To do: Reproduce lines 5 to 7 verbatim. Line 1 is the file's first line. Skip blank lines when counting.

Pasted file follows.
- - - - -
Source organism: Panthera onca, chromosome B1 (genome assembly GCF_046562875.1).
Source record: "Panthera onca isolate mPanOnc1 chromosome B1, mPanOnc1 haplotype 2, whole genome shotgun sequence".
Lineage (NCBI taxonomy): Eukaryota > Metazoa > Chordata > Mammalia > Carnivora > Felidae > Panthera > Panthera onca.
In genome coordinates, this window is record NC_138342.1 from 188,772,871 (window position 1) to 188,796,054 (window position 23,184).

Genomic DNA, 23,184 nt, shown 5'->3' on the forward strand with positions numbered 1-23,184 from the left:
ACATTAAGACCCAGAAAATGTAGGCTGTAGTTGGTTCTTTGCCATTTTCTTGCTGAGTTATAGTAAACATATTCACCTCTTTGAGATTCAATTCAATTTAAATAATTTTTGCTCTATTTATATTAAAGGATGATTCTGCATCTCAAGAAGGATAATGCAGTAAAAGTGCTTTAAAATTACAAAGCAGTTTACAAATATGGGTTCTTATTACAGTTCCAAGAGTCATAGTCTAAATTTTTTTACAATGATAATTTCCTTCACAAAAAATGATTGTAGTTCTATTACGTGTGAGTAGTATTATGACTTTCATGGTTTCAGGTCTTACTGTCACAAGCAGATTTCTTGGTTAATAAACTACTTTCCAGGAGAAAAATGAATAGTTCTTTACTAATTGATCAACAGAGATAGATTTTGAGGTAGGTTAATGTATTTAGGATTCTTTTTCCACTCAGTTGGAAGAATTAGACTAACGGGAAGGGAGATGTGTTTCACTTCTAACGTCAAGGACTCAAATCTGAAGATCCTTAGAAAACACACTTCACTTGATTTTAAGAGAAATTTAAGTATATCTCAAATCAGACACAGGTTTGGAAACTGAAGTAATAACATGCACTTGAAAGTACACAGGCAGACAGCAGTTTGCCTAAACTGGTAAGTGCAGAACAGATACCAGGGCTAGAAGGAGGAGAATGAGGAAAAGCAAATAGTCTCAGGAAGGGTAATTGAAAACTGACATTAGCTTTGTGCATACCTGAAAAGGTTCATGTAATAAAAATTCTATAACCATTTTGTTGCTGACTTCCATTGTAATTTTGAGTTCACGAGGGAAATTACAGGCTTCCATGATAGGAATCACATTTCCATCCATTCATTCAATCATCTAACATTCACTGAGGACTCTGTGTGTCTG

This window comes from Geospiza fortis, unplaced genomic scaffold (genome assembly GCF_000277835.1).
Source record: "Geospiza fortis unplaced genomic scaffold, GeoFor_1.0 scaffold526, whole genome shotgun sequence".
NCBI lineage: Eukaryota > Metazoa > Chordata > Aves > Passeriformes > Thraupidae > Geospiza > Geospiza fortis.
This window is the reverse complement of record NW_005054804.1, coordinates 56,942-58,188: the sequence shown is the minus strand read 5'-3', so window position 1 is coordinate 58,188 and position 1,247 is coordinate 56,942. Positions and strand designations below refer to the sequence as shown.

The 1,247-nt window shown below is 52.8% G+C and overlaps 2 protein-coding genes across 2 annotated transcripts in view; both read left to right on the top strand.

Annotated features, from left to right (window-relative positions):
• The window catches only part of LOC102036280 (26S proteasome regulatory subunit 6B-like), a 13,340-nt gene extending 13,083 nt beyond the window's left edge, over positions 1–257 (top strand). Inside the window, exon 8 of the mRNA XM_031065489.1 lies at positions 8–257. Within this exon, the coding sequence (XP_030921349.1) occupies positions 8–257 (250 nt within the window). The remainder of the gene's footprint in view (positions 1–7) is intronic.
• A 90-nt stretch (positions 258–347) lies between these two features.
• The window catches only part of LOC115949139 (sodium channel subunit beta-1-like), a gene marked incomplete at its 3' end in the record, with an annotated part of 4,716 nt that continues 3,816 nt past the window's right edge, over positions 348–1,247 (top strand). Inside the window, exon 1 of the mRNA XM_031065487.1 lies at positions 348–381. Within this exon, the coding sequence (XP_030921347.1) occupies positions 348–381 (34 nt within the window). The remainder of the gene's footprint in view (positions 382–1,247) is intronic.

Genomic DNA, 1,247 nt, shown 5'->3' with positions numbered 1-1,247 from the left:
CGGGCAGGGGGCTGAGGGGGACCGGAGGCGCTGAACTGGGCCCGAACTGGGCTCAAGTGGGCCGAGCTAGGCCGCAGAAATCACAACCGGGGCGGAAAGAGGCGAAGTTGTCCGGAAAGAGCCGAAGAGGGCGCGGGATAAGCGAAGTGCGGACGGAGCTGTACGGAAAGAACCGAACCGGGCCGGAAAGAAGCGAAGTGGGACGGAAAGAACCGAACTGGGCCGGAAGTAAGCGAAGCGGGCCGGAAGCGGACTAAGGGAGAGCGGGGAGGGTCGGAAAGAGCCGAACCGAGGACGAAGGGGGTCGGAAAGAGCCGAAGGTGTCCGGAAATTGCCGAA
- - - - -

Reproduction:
Genomic DNA, 23,184 nt, shown 5'->3' on the forward strand with positions numbered 1-23,184 from the left:
ACATTAAGACCCAGAAAATGTAGGCTGTAGTTGGTTCTTTGCCATTTTCTTGCTGAGTTATAGTAAACATATTCACCTCTTTGAGATTCAATTCAATTTAAATAATTTTTGCTCTATTTATATTAAAGGATGATTCTGCATCTCAAGAAGGATAATGCAGTAAAAGTGCTTTAAAATTACAAAGCAGTTTACAAATATGGGTTCTTATTACAGTTCCAAGAGTCATAGTCTAAATTTTTTTACAATGATAATTTCCTTCACAAAAAATGATTGTAGTTCTATTACGTGTGAGTAGTATTATGACTTTCATGGTTTCAGGTCTTACTGTCACAAGCAGATTTCTTGGTTAATAAACTACTTTCCAGGAGAAAAATGAATAGTTCTTTACTAATTGATCAACAGAGATAGATTTTGAGGTAGGTTAATGTATTTAGGATTCTTTTTCCACTCAGTTGGAAGAATTAGACTAACGGGAAGGGAGATGTGTTTCACTTCTAACGTCAAGGACTCAAATCTGAAGATCCTTAGAAAACACACTTCACTTGATTTTAAGAGAAATTTAAGTATATCTCAAATCAGACACAGGTTTGGAAACTGAAGTAATAACATGCACTTGAAAGTACACAGGCAGACAGCAGTTTGCCTAAACTGGTAAGTGCAGAACAGATACCAGGGCTAGAAGGAGGAGAATGAGGAAAAGCAAATAGTCTCAGGAAGGGTAATTGAAAACTGACATTAGCTTTGTGCATACCTGAAAAGGTTCATGTAATAAAAATTCTATAACCATTTTGTTGCTGACTTCCATTGTAATTTTGAGTTCACGAGGGAAATTACAGGCTTCCATGATAGGAATCACATTTCCATCCATTCATTCAATCATCTAACATTCACTGAGGACTCTGTGTGTCTG

This window comes from Geospiza fortis, unplaced genomic scaffold (genome assembly GCF_000277835.1).